At Buzz Conferencing, we're often talking about the benefits of conference calling. It can be more productive and cost-effective than meeting with clients or colleagues face to face.
There are many reasons why this is the case, but it goes without saying that a conference call is quite a different way of carrying out business than the traditional means. It is important to bear this in mind when conducting yourself during this form of communication.
As with most things in life, there are unspoken rules you should adhere to in order to make the job at hand easier for yourself and other participants, and certain behaviour is expected of you that you might not automatically spring to mind if you have never taken part in a conference call before.
Here are some examples of the etiquette you may like to consider.
Don't be late
Whereas this is an obvious point to take into account as far as any meeting is concerned, the reason we've decided to highlight it here is because it's arguably much easier to forget about a conference call than it is a regular get-together.
This is because unlike face-to-face gatherings, you don't have to leave your desk to get to a teleconference, therefore it's more likely you'll get sidetracked without setting aside a specific timeslot to dial in and participate.
As a result, it's a good idea to set multiple reminders on your phone and/or computer that you are due to take part in a call. In addition to when, also make sure you're clear how. By this, we mean you should be make sure you have instructions of what you need to do to join the teleconference, making a note of pin codes and any other directions you may require.
Always try to dial in early, rather than being right on time or late. This way, you are limiting the chance of disrupting a call by coming into it when it's already in full flow, potentially upsetting the agenda and missing vital details.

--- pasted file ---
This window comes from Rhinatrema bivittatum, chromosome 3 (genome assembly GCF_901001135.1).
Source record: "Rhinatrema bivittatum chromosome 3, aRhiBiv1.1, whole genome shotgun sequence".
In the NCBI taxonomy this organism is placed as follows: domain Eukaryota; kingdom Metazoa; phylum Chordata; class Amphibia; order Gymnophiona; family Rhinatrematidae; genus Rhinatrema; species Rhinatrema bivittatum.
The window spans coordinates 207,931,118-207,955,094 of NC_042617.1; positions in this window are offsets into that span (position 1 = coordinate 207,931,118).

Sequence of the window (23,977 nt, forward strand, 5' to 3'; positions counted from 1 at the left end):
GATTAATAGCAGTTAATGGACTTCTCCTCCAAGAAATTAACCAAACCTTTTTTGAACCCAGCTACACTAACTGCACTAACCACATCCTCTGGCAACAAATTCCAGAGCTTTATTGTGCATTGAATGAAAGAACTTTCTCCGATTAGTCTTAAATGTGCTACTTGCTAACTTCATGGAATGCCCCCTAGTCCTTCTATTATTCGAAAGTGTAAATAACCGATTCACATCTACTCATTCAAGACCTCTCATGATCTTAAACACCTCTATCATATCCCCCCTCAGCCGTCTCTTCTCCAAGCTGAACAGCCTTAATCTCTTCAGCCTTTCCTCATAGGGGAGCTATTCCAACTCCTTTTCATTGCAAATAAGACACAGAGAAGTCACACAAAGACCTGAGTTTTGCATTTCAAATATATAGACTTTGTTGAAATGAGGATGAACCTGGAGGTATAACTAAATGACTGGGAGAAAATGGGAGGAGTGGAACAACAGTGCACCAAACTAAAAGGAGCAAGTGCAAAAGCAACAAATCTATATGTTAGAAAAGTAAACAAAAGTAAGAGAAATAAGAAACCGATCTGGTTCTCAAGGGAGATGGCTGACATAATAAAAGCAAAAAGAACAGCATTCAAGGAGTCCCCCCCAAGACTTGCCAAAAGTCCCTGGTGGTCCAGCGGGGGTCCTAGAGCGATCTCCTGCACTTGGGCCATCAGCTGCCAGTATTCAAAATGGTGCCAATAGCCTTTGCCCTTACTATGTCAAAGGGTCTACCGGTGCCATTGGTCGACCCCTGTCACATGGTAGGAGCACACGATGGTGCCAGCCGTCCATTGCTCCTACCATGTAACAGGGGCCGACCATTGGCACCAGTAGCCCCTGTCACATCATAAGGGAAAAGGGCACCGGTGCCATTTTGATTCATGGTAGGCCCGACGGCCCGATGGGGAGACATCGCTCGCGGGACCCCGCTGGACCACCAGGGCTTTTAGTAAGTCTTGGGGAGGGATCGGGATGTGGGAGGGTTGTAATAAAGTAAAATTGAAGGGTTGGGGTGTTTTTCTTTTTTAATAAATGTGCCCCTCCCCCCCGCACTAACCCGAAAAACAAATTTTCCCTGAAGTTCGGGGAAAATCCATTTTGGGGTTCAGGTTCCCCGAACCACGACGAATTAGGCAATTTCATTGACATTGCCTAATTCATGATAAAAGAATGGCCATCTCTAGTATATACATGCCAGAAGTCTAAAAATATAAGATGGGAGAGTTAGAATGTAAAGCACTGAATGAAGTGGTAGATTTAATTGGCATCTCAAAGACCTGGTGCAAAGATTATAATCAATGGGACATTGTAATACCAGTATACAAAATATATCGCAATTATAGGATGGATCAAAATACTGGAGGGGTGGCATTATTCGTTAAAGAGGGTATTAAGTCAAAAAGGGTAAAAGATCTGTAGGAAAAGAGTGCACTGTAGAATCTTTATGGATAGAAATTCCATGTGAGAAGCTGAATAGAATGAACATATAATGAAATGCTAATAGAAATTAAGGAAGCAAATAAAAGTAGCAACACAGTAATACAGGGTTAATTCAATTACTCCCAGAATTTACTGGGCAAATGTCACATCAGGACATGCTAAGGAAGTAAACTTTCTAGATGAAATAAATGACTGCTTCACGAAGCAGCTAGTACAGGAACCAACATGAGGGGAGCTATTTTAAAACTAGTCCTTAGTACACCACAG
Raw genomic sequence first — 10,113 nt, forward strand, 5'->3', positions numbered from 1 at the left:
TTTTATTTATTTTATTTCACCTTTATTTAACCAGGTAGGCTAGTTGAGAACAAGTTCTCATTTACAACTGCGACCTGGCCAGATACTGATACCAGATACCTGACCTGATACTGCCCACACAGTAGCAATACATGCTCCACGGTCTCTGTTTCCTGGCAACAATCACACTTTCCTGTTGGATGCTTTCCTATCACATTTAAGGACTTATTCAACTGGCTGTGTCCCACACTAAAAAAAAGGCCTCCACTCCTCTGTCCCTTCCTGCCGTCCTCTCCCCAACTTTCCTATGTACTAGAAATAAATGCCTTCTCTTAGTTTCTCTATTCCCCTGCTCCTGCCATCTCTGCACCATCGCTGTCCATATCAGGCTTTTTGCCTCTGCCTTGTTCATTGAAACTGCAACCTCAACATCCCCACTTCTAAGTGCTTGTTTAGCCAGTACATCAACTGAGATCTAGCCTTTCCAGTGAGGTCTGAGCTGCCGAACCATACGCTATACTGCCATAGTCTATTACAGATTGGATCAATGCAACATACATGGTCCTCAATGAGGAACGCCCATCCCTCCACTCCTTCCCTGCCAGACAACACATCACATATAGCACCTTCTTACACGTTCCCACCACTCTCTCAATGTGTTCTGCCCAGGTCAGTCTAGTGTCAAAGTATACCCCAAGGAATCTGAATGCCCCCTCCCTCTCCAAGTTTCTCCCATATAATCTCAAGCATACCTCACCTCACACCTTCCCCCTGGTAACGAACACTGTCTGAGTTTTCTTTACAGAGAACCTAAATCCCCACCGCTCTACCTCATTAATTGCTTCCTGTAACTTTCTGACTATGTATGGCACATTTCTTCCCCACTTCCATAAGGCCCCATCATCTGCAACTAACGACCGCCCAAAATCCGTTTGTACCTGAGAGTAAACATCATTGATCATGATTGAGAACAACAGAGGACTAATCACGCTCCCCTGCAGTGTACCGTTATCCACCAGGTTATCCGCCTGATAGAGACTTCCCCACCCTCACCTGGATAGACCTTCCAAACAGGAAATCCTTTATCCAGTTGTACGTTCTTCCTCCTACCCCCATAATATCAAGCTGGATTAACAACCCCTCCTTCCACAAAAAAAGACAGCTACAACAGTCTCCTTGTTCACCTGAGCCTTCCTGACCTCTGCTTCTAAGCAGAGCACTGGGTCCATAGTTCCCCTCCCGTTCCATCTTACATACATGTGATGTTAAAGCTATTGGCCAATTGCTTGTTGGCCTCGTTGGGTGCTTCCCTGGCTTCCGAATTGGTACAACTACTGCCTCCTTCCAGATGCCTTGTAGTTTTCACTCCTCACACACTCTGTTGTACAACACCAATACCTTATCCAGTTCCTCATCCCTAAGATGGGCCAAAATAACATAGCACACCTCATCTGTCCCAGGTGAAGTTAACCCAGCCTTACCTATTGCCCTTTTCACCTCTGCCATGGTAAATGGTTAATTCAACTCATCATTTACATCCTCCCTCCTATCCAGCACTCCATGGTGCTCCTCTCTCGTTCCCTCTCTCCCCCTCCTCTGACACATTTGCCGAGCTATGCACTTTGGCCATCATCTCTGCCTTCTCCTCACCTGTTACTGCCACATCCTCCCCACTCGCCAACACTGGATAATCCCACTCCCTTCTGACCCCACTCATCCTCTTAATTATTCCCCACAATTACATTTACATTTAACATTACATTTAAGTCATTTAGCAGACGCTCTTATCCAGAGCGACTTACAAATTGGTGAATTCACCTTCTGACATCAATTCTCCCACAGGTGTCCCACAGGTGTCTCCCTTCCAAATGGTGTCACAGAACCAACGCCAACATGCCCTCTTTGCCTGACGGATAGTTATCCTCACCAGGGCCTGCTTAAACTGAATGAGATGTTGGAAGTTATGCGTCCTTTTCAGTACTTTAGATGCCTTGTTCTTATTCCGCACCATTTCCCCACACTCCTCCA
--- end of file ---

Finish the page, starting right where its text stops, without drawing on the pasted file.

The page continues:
Keep it clear
This point refers to a number of issues. Firstly, ensure you are in a quiet environment where there is no background noise going on. The last thing you want is for your own input to be disrupted by shouting or construction work, for example.
Secondly, when you are not talking, press the mute button on your phone. This will help to keep the meeting flowing by avoiding any unnecessary noises and also saves your embarrassment if you need to sigh, yawn or take a sip of tea. However, be careful not to mix up mute with hold, as this could potentially sabotage your meeting completely if you accidentally expose the other participants to annoying hold music or even cut them off altogether!
Thirdly, clarity is key in ensuring the teleconference is an effective one. Because all participants will not be in the same room, you should make sure everyone knows it is you who is speaking by introducing yourself briefly before making your point. Use your own judgement to decide whether or not you should continually do this throughout your call, but be mindful that not everyone will be good at recognising individual participants by the sound of their telephone voice.
Treat the meeting like any other
Of course, there might be a temptation to try to get away with certain behaviour that you would otherwise not give a second thought to if the meeting was being held face to face. Ignore those urges!
Just because someone can't see you doesn't mean you should be checking your emails, eating your lunch, or sending a message to a colleague while you are on a call. You should always give the speaker your full attention.
If you don't, then chances are you will get found out when someone asks your opinion on the matter they've been discussing and you don't have an answer. When this happens, there's not really any way out of it without looking foolish.
While these guidelines are just to get you started, much of your conduct when taking part in a conference call should be based on common sense and courtesy. If you prepare and are polite as you would in any other situation, then you can look forward to reaping the rewards.